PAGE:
Astronomers push for global debate on giant satellite swarms

Source: Nature doi:

16 July 2021

Working with the United Nations, scientists hope to establish standards for satellite ‘megaconstellations’ and reduce disruption of astronomical observations.

Alexandra Witze

Aerospace companies have launched about 2,000 Internet satellites into orbit around Earth over the past 2 years, nearly doubling the number of active satellites. This has sparked concerns among astronomers and other skygazers, who worry about interference with observations of the night sky.

Now, in what would be the biggest international step yet towards addressing these concerns, diplomats at a United Nations forum next month might discuss whether humanity has a right to ‘dark and quiet skies’. The debate could initiate a framework for how scientists and the public would deal with the flood of new satellites — with many more expected.

Tens of thousands of satellites could be added to Earth orbit in the next few years to provide broadband Internet, if companies and governments build and launch all the networks, or ‘megaconstellations’, they have publicly announced. The sheer number of these could mean that hundreds are visible all night long, affecting the sky like never before in human history. “These constellations are changing dramatically the way space has been used,” says Piero Benvenuti, an astronomer at the University of Padua in Italy and a former general secretary of the International Astronomical Union (IAU).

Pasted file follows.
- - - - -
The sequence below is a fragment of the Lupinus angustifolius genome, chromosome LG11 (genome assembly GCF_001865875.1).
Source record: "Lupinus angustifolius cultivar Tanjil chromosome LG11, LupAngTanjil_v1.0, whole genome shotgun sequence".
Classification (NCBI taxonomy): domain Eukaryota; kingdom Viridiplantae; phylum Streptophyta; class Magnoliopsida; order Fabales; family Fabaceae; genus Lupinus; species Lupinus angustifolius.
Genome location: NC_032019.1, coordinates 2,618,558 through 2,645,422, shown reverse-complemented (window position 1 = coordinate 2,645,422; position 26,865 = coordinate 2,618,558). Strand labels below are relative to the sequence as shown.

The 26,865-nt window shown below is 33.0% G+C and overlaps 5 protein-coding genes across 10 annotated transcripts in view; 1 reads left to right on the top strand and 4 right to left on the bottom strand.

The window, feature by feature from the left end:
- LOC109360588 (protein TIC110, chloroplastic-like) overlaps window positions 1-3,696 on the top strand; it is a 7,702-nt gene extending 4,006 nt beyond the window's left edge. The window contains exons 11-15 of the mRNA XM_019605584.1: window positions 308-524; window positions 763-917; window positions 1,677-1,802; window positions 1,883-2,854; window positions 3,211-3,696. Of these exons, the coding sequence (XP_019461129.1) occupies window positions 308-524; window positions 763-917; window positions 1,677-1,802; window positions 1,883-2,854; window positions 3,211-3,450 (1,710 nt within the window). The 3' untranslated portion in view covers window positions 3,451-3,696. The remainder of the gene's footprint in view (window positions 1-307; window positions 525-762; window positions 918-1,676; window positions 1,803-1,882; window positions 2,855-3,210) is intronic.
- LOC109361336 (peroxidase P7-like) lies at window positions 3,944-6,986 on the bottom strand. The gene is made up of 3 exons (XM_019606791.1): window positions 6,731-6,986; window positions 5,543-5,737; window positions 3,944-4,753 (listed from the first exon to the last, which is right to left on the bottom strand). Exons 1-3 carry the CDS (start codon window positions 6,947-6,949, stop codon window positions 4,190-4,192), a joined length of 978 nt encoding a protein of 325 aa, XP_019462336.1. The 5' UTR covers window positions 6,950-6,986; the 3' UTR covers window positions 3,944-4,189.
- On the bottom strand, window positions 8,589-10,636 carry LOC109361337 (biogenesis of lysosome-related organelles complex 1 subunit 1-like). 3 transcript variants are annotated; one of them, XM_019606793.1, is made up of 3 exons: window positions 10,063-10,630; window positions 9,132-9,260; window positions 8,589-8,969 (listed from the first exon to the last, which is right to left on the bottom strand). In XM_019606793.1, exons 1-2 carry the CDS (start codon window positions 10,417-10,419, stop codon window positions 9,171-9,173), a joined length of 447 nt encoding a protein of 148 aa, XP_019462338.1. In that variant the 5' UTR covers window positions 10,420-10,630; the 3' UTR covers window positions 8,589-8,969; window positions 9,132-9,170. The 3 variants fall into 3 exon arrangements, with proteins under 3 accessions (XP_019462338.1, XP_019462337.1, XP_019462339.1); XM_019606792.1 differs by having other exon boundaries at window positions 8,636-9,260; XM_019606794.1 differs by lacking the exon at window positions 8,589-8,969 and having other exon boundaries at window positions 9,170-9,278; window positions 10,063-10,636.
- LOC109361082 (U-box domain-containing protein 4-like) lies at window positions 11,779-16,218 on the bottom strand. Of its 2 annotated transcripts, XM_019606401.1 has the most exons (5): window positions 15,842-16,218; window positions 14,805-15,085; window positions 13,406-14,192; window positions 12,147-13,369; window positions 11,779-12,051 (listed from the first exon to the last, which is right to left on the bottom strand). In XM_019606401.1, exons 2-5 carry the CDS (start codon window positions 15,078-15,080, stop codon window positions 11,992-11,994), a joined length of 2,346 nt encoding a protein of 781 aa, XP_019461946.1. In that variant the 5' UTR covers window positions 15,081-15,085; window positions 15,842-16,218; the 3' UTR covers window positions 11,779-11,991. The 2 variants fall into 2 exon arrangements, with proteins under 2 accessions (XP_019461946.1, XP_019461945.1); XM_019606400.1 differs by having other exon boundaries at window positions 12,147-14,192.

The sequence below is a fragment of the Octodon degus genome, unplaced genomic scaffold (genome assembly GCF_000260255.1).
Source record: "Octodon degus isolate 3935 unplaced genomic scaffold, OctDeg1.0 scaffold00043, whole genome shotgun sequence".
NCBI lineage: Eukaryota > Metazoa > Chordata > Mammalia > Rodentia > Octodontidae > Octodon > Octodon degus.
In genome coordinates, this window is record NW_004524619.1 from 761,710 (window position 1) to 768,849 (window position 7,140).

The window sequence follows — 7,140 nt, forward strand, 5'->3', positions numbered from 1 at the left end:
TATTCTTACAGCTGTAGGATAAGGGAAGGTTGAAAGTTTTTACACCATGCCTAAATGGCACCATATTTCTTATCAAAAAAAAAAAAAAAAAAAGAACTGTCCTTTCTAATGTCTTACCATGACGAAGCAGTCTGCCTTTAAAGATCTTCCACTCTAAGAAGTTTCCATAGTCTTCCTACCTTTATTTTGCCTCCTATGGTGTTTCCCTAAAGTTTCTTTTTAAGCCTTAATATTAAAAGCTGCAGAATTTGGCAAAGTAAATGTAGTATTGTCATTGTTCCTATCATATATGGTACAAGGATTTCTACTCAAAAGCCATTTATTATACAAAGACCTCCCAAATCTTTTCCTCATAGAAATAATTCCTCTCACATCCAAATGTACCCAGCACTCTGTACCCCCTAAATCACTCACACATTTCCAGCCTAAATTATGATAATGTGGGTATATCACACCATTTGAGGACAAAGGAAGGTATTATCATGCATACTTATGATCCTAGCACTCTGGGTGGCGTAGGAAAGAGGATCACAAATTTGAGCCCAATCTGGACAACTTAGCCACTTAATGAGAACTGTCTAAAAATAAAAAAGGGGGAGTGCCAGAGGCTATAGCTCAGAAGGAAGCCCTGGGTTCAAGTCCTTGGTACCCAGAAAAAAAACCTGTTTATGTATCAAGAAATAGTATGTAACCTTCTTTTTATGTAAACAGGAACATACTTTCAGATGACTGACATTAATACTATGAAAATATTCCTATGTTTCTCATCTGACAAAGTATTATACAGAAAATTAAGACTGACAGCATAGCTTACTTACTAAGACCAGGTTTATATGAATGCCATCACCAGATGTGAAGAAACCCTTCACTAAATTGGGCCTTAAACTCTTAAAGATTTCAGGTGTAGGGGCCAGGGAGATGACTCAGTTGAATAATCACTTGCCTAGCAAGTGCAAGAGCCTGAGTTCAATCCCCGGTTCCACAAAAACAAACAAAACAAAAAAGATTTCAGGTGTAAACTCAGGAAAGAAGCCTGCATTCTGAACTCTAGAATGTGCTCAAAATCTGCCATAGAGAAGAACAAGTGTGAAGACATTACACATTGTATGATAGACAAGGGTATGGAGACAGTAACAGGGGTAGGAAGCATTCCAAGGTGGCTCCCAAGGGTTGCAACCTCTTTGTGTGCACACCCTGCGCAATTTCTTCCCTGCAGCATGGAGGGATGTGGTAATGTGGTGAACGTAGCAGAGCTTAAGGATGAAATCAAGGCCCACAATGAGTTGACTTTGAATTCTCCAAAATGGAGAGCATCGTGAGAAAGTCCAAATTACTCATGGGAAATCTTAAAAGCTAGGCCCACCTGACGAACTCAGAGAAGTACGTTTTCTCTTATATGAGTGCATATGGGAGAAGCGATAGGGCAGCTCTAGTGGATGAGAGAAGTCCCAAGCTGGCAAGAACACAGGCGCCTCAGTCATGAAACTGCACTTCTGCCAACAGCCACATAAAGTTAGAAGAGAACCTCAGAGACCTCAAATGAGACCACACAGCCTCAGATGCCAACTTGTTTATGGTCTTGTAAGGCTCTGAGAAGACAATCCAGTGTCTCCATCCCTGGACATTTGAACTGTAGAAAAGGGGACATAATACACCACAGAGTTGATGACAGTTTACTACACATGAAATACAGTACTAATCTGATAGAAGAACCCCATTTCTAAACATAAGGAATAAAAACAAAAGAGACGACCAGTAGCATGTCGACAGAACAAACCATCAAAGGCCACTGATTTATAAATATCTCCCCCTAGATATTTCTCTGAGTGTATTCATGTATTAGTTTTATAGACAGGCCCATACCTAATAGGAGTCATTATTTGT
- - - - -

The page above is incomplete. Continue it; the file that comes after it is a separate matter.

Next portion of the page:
He and other astronomers have been working through the IAU to raise international awareness of how the megaconstellations are affecting scientists and members of the public. They say the goal is not to pit astronomers against satellite companies, but to develop a vision of how to fairly use the shared, but ungoverned, realm of outer space. “The consensus has to come from all the countries,” says Connie Walker, an astronomer at the National Optical-Infrared Astronomy Research Laboratory in Tucson, Arizona. Scientists discussed these and other topics at a conference on satellite constellations, called SATCON2, that was held virtually from 12 to 16 July.

‘Free for exploration’

Many astronomers were caught by surprise in 2019, when the first batch of Starlink Internet satellites launched by SpaceX of Hawthorne, California, turned out to be brighter than expected in astronomical images. In response to complaints, SpaceX tested several strategies to darken the satellites; it now launches all of its Starlinks with sunshades attached, to make them less visible when sunlight reflects off them. Astronomers and representatives of several companies, including SpaceX, have settled on a brightness threshold for satellites that is slightly fainter than the human eye can see in a dark sky. Starlinks are close to that brightness threshold but do not currently meet it, says Meredith Rawls, an astronomer at the University of Washington in Seattle.

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